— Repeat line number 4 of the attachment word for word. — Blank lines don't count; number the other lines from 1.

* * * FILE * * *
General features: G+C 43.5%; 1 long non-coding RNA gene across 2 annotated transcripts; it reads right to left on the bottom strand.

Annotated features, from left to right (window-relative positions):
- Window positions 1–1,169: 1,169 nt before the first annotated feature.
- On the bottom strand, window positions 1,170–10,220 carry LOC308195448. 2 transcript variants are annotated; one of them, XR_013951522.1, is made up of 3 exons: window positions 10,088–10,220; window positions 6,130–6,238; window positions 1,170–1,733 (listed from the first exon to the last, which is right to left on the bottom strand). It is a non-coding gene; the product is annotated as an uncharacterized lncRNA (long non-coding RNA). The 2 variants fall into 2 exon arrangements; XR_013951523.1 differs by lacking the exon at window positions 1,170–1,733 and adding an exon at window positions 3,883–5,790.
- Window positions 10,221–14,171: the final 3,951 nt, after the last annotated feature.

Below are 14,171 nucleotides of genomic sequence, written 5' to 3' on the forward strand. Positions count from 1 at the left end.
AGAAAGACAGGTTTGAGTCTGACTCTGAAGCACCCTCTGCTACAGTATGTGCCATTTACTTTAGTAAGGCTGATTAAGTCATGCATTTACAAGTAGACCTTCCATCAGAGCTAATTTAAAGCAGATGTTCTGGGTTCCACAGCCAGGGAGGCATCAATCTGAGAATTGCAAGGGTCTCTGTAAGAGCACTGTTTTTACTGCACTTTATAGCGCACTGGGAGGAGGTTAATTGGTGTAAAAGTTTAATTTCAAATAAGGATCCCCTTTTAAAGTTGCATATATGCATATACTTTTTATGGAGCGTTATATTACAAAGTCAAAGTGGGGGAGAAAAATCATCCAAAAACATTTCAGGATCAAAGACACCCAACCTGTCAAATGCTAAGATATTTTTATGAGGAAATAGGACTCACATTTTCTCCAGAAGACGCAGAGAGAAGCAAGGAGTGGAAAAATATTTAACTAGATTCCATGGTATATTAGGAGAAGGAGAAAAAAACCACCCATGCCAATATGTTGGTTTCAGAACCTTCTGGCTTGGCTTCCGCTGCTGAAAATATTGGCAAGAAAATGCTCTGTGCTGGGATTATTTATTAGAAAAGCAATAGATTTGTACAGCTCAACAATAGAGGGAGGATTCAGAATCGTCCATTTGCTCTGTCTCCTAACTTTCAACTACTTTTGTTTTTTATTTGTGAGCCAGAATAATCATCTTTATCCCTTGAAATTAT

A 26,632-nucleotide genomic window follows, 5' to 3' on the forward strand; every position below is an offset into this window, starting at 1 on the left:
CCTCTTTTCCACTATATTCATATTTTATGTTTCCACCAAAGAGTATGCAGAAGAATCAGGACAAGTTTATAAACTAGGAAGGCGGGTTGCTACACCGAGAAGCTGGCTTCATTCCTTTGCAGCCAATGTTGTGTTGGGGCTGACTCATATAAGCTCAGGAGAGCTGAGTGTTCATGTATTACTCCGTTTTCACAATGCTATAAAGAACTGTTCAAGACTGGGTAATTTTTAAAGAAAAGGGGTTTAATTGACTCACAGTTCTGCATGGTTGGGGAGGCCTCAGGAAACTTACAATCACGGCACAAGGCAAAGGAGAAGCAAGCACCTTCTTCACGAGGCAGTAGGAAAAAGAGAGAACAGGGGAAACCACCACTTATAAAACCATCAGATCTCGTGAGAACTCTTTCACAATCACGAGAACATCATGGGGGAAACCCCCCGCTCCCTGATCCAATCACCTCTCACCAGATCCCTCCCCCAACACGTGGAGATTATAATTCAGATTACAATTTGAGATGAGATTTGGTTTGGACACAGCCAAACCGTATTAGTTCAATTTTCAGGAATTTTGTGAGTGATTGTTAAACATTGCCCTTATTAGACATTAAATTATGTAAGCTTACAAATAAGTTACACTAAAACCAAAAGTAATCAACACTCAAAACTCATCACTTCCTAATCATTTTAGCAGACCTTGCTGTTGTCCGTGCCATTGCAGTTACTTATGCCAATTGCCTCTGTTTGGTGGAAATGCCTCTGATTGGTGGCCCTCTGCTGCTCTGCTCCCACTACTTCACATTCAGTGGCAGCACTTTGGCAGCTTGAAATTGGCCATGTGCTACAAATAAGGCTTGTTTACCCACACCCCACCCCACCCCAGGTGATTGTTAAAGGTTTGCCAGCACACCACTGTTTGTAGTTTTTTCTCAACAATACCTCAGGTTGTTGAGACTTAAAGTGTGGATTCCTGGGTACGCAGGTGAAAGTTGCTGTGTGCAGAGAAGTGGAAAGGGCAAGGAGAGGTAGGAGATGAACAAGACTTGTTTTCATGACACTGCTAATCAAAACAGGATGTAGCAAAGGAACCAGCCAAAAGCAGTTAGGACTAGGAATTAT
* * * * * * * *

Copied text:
- On the bottom strand, window positions 1,170–10,220 carry LOC308195448. 2 transcript variants are annotated; one of them, XR_013951522.1, is made up of 3 exons: window positions 10,088–10,220; window positions 6,130–6,238; window positions 1,170–1,733 (listed from the first exon to the last, which is right to left on the bottom strand). It is a non-coding gene; the product is annotated as an uncharacterized lncRNA (long non-coding RNA). The 2 variants fall into 2 exon arrangements; XR_013951523.1 differs by lacking the exon at window positions 1,170–1,733 and adding an exon at window positions 3,883–5,790.